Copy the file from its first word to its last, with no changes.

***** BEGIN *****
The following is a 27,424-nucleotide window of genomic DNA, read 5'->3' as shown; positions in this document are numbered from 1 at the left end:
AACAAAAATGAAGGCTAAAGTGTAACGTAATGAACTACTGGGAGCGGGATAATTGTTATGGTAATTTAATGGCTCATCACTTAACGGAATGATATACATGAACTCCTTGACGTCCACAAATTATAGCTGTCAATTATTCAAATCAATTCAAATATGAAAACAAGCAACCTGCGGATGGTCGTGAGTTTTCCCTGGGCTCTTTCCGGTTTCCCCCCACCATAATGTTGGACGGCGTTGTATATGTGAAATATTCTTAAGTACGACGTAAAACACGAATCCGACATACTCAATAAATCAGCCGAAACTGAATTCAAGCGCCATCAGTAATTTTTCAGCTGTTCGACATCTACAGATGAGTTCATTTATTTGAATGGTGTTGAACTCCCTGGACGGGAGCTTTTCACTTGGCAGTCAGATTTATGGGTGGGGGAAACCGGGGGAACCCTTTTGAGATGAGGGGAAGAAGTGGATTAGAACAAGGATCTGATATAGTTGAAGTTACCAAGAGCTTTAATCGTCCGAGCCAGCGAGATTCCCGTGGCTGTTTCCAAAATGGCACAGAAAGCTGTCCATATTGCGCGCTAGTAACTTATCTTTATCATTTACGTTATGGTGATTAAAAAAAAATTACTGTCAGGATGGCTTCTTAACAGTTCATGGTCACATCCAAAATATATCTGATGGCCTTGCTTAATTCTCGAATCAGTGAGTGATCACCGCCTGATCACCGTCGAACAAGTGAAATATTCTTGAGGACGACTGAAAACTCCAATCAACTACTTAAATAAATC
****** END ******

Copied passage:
The following is a 27,424-nucleotide window of genomic DNA, read 5'->3' as shown; positions in this document are numbered from 1 at the left end:
AACAAAAATGAAGGCTAAAGTGTAACGTAATGAACTACTGGGAGCGGGATAATTGTTATGGTAATTTAATGGCTCATCACTTAACGGAATGATATACATGAACTCCTTGACGTCCACAAATTATAGCTGTCAATTATTCAAATCAATTCAAATATGAAAACAAGCAACCTGCGGATGGTCGTGAGTTTTCCCTGGGCTCTTTCCGGTTTCCCCCCACCATAATGTTGGACGGCGTTGTATATGTGAAATATTCTTAAGTACGACGTAAAACACGAATCCGACATACTCAATAAATCAGCCGAAACTGAATTCAAGCGCCATCAGTAATTTTTCAGCTGTTCGACATCTACAGATGAGTTCATTTATTTGAATGGTGTTGAACTCCCTGGACGGGAGCTTTTCACTTGGCAGTCAGATTTATGGGTGGGGGAAACCGGGGGAACCCTTTTGAGATGAGGGGAAGAAGTGGATTAGAACAAGGATCTGATATAGTTGAAGTTACCAAGAGCTTTAATCGTCCGAGCCAGCGAGATTCCCGTGGCTGTTTCCAAAATGGCACAGAAAGCTGTCCATATTGCGCGCTAGTAACTTATCTTTATCATTTACGTTATGGTGATTAAAAAAAAATTACTGTCAGGATGGCTTCTTAACAGTTCATGGTCACATCCAAAATATATCTGATGGCCTTGCTTAATTCTCGAATCAGTGAGTGATCACCGCCTGATCACCGTCGAACAAGTGAAATATTCTTGAGGACGACTGAAAACTCCAATCAACTACTTAAATAAATC